For years, West Ada School District leaders have said the state should do more to cover the cost of new schools.
Now, the state’s largest school district is floating a new idea, saying the state should cover half the cost of bond issues.
West Ada will present the idea at the Idaho School Boards Association’s annual meeting in November, Patty Bowen of the Meridian Press reported last week. If ISBA members sign on, the resolution would become part of the group’s legislative agenda for the next two years.
Senate Majority Leader Chuck Winder says the district needs to have a lawyer look over the proposal, but he told Bowen that he is sympathetic to the plight of growing districts across Idaho.
“This isn’t a Canyon or Ada County problem, this is a problem occurring around the state,” said Winder, R-Boise, the co-chair of a legislative committee reviewing Idaho’s school funding formula.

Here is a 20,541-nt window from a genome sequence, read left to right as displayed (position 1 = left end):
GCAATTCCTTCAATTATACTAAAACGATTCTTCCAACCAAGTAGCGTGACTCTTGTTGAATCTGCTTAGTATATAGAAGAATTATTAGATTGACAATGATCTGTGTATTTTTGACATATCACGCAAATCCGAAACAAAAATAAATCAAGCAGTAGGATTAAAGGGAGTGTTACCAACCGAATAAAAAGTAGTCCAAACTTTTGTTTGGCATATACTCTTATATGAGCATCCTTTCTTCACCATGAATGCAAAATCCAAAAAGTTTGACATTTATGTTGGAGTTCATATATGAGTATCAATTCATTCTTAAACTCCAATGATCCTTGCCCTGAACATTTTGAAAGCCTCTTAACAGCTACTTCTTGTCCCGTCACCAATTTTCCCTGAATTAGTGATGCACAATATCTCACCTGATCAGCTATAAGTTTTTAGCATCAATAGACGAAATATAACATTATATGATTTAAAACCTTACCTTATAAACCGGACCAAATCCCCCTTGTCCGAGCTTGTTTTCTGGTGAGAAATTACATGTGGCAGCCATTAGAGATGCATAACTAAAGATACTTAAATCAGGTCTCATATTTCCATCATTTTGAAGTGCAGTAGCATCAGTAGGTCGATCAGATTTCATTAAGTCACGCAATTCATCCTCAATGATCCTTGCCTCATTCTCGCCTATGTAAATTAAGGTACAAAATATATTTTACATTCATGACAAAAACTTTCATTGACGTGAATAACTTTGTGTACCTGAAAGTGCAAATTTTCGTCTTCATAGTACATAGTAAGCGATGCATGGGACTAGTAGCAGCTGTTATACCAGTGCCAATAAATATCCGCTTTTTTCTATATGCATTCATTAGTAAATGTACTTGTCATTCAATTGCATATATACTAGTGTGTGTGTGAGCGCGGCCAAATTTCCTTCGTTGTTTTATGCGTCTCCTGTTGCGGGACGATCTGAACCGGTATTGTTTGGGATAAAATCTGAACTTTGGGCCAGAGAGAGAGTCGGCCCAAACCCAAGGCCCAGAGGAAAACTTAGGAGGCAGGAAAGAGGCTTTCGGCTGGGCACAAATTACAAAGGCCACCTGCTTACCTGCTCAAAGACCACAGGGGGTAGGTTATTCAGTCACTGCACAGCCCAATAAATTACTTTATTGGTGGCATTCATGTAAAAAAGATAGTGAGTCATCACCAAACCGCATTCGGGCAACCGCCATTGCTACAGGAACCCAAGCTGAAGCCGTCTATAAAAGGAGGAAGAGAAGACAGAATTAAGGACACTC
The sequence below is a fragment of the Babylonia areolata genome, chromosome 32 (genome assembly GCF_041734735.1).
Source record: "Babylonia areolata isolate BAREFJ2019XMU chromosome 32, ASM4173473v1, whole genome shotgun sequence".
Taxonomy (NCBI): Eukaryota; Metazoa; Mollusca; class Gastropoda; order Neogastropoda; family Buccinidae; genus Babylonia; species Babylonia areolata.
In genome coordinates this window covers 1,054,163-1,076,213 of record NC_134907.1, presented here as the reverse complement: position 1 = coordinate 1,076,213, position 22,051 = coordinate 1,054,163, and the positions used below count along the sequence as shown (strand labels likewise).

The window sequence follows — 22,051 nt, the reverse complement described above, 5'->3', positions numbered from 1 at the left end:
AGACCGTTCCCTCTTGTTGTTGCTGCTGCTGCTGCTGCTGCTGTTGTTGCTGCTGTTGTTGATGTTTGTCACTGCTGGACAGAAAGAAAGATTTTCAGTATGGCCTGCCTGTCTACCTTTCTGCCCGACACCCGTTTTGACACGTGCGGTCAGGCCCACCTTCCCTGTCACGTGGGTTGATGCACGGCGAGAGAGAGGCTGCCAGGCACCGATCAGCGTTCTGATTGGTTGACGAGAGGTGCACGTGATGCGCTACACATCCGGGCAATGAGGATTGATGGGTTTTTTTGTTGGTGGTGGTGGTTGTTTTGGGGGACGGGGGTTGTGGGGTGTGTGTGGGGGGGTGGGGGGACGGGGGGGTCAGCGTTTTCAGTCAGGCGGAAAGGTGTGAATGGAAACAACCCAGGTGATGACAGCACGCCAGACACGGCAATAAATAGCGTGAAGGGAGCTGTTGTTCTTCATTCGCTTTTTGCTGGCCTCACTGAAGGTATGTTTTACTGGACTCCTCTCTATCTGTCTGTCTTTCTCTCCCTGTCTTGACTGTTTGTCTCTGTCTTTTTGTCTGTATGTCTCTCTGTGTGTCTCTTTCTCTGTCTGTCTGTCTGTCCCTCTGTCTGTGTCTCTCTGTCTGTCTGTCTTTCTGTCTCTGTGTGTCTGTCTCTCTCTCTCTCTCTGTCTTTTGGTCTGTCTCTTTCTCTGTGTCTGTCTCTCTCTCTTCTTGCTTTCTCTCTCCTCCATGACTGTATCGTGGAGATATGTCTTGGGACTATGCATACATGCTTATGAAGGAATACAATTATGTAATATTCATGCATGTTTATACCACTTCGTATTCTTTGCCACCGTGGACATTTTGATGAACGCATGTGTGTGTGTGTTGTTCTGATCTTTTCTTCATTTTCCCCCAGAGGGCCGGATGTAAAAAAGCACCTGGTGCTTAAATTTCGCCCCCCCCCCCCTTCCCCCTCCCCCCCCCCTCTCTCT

Districts are largely on the hook for paying for school building projects — after they secure two-thirds voter support for bond issues. In March, West Ada voters approved a $95 million bond issue for a new high school, a new elementary school and other capital projects.
The state does provide some help to West Ada and other districts. The state’s bond levy equalization program helps offset building costs; in 2018-19, that’s a $23.2 million state budget line item.
But the West Ada “50-50” plan would carry a considerably higher price tag. In 2017-18, school districts collected $165.9 million in property taxes to cover the cost of bond issues.